Now the former Celtic midfielder has no doubts the Tartan Army will also love what they see when the newcomer to Steve Clarke’s squad makes his Scotland debut.
“Che is a very powerful player and holds the ball up really well,” says Armstrong of his club-mate who joined Southampton from Birmingham City for £15million in the summer of 2019.
“He has good pace, has a powerful shot and is a very good finisher, as he has shown recently at club level. He brings a good package of a player who is also in good form.”
On a hot streak
Adams has scored in each of his last three Premier League games for Southampton where he has partnered Danny Ings in attack for much of the season.
Goals have been hard to come by for Scotland who drew a blank in each of their last two games against Slovakia and Israel in November.
As the road to Qatar 2022 begins with the opening Group F World Cup qualifiers against Austria, Israel and Faroe Islands over the course of the next week, Armstrong is confident Adams will flourish in whatever formation Clarke decides upon.
“For us at Southampton, he plays up front in a two,” he added. “I know he has also played up front on his own previously as well, so I am sure both those roles will suit him. As I said, he is quick, agile and strong and I know he can adapt to a number of different roles and wherever he is asked to play.
“I am sure if Che gets the opportunity he will do everything he can to try and influence the games by scoring goals. That is what he is asked to do at club level and I’m sure that will be his objective now with Scotland.
“He is a very good player. He has shown he is a very good player in the Premier League scoring goals and having a real positive influence on games for Southampton.
“It is International football for him now and it is a different environment but it is still a game of football. When a player is in good form and has a lot of confidence, then it always makes things easier.”
A big decision
Adams, who qualifies for Scotland through a maternal grandparent, previously turned down an invitation to wear the dark blue jersey. But Armstrong insists he didn’t have to do much in the way of persuasion during his chats with the 24-year-old ahead of his call-up last week.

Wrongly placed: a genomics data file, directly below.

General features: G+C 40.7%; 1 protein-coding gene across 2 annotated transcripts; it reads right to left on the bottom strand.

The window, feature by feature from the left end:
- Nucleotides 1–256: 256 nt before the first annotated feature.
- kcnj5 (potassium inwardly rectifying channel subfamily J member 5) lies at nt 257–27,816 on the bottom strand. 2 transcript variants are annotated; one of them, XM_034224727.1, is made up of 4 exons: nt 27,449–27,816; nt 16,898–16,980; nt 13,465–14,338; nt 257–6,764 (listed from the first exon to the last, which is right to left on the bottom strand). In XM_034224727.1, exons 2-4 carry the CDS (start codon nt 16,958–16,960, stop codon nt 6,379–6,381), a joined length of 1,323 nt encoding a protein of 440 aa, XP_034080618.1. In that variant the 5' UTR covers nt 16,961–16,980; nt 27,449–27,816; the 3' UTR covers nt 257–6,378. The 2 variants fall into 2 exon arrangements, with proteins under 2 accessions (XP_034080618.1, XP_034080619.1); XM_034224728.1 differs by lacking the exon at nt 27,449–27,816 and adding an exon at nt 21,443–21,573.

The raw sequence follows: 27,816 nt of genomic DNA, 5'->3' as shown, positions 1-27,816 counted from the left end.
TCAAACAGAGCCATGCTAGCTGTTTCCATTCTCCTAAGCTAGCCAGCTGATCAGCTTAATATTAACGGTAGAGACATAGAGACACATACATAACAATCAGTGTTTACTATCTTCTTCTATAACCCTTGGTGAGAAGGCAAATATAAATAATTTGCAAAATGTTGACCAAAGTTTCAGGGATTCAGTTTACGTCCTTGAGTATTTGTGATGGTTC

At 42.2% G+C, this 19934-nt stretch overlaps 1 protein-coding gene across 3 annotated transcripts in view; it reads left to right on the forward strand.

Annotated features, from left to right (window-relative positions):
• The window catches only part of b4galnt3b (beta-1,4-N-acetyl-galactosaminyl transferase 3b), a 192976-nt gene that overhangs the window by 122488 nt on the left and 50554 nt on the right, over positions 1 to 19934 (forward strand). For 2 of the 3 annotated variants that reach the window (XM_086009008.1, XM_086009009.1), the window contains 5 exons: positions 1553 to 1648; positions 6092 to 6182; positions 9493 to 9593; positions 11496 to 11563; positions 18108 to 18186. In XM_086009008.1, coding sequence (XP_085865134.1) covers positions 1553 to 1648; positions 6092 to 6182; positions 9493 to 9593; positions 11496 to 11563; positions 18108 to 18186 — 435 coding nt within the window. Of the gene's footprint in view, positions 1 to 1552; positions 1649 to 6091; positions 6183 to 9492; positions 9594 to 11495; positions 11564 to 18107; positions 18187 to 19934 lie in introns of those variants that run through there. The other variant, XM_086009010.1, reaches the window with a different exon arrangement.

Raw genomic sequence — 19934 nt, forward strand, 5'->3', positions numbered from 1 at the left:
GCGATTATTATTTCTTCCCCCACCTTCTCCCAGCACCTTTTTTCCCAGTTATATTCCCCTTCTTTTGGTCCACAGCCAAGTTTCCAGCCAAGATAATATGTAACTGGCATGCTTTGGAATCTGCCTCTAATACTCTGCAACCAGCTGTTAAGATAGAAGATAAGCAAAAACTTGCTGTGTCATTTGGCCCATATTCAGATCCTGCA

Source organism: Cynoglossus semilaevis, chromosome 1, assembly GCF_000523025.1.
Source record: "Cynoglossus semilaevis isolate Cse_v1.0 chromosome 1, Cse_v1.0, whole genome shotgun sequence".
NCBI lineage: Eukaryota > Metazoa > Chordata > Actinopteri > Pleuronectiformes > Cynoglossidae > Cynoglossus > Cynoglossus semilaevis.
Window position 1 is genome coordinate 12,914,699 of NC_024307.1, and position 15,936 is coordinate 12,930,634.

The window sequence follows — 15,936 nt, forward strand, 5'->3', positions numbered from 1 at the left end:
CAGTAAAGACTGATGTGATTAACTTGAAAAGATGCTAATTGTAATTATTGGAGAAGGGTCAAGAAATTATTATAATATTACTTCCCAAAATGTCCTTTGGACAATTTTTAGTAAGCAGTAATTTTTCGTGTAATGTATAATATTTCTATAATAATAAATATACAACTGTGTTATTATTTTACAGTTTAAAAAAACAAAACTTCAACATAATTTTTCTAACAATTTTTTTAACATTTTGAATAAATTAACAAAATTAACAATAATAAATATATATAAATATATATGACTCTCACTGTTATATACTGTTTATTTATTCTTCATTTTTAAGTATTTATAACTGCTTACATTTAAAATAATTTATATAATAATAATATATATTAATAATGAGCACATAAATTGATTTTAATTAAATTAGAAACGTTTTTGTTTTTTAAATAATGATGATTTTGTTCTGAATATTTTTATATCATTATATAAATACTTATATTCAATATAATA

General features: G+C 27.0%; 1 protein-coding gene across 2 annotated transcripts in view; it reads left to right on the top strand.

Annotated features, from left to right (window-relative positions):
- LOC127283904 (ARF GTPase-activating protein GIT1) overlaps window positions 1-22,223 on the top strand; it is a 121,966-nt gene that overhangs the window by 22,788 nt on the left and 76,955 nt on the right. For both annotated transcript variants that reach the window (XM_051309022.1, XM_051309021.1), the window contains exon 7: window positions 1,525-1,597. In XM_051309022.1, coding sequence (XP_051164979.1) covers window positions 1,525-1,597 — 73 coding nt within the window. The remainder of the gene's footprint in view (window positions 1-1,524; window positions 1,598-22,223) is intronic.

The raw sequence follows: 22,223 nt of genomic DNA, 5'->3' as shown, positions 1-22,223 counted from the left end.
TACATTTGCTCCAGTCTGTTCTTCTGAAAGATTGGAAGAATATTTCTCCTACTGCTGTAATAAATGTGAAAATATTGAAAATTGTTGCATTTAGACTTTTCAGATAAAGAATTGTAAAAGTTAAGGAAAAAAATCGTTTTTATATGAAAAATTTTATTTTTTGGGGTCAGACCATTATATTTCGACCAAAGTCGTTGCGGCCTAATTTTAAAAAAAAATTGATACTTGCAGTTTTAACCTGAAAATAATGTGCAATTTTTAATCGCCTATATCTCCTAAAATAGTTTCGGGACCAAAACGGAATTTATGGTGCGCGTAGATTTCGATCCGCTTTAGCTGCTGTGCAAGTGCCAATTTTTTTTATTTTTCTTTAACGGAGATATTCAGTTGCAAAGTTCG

“Every time he asked about the squad and how things were going then I could only give him good words,” said Armstrong.
“I spoke to him a few times at our training ground, little bits here and there. It was a big decision for him and one he had to make himself. We are all very happy he has made the decision he has.
“He asks me general questions about the Scotland squad, as you generally do coming into a new place. I had nothing but good words to say about the squad.
“We are in a great place and the atmosphere is great. We have the Euros to look forward to this summer and a very exciting World Cup campaign is about to begin. I only had positive things to say and I am sure he has seen that for himself now that he has joined up with the squad.
“It is a different atmosphere and environment. It is always difficult when you come into a new set-up but as a group we are very welcoming.
“We look after new players because in most camps there have been one or two fresh faces.
“He will have played against a few of the boys before and he knows me, so although he is new to the squad, he does know a few of the boys. That always helps to have that level of comfort when you are in new surroundings.
“All the Southampton players are happy for him. It is a big decision to make but it is a very good decision. There were a lot of happy faces at Southampton and everybody is delighted for him.”
Finding a cutting edge
Armstrong, who has been in good form himself for Southampton in recent weeks, is optimistic Scotland can rediscover a greater level of deadliness in front of goal as they look to make a positive start to their World Cup bid.
“I would worry a lot more if we weren’t creating the chances,” said the 28-year-old. “We do create but ultimately it is taking that final step of taking the chances when they come along.
“At this level, sometimes chances are few and far between. Being more clinical is definitely an aim and if we can do that it should push us up the standings and give us a better chance of qualifying.
“The Euros are there for us in the summer, but that is kind of on the back burner just now. It is a new campaign, fresh challenges, fresh teams, apart from Israel.
“It is definitely a chance for us to get stronger as a team and compete and put in good performances. Whenever we come away with Scotland, that is what we aim to do – take as many points as we can and just keep improving as a team. I think it has been quite promising over the last while.”